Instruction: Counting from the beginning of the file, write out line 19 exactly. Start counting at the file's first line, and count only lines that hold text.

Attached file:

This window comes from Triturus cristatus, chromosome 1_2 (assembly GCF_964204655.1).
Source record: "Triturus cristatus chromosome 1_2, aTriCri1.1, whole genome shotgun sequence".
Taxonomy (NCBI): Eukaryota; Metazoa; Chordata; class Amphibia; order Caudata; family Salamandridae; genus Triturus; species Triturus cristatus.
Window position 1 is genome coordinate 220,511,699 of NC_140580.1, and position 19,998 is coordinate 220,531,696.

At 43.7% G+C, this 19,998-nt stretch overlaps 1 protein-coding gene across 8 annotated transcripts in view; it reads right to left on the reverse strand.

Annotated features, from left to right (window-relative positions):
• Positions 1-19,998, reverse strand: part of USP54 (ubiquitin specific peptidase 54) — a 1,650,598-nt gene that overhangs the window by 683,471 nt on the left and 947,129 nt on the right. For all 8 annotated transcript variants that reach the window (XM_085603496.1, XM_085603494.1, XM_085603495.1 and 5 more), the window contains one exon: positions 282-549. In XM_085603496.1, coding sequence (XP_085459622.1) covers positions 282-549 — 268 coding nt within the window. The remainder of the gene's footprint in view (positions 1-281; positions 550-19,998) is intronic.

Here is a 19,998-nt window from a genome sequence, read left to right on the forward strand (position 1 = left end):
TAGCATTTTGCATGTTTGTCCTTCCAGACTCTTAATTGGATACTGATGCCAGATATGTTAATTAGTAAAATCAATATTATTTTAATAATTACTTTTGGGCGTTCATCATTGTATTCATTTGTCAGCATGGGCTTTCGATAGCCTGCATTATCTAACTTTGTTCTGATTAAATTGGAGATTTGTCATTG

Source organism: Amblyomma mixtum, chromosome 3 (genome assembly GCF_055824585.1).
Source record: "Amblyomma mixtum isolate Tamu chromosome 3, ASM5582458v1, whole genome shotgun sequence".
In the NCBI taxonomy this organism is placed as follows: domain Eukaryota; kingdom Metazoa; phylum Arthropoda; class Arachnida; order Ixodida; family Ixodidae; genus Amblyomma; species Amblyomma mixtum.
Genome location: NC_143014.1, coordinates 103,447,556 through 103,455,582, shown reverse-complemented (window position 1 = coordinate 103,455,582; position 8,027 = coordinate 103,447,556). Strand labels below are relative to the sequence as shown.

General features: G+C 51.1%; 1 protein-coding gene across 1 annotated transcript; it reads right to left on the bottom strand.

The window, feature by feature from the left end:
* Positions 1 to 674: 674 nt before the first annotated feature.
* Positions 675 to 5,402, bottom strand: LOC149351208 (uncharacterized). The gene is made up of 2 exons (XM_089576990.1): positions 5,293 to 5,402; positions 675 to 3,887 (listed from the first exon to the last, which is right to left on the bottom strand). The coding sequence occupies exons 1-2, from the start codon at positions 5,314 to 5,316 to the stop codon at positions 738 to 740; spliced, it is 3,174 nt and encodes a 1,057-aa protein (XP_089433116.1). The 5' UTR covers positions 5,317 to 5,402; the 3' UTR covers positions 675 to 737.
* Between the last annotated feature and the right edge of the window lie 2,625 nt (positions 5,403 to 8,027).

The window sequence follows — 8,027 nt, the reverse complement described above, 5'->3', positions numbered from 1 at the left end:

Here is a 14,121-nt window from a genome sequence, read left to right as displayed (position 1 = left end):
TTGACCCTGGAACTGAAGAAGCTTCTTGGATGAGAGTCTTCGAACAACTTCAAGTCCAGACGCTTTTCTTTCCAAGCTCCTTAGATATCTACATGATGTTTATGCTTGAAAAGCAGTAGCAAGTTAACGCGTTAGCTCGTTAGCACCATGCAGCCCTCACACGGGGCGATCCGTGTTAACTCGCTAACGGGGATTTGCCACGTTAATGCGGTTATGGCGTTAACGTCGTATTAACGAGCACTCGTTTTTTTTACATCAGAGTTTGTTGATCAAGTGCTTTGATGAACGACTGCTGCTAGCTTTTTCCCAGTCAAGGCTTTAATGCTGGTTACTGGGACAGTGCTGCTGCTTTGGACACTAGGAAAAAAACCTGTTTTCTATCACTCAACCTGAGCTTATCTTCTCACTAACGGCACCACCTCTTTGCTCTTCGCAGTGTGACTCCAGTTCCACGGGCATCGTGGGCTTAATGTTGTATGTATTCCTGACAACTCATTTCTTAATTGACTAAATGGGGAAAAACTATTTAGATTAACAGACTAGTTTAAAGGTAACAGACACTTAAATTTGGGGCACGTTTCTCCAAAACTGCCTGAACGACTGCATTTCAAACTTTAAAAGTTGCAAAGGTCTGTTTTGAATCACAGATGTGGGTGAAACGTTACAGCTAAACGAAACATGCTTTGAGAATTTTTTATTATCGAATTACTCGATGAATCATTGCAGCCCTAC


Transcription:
The window sequence follows — 8,027 nt, the reverse complement described above, 5'->3', positions numbered from 1 at the left end: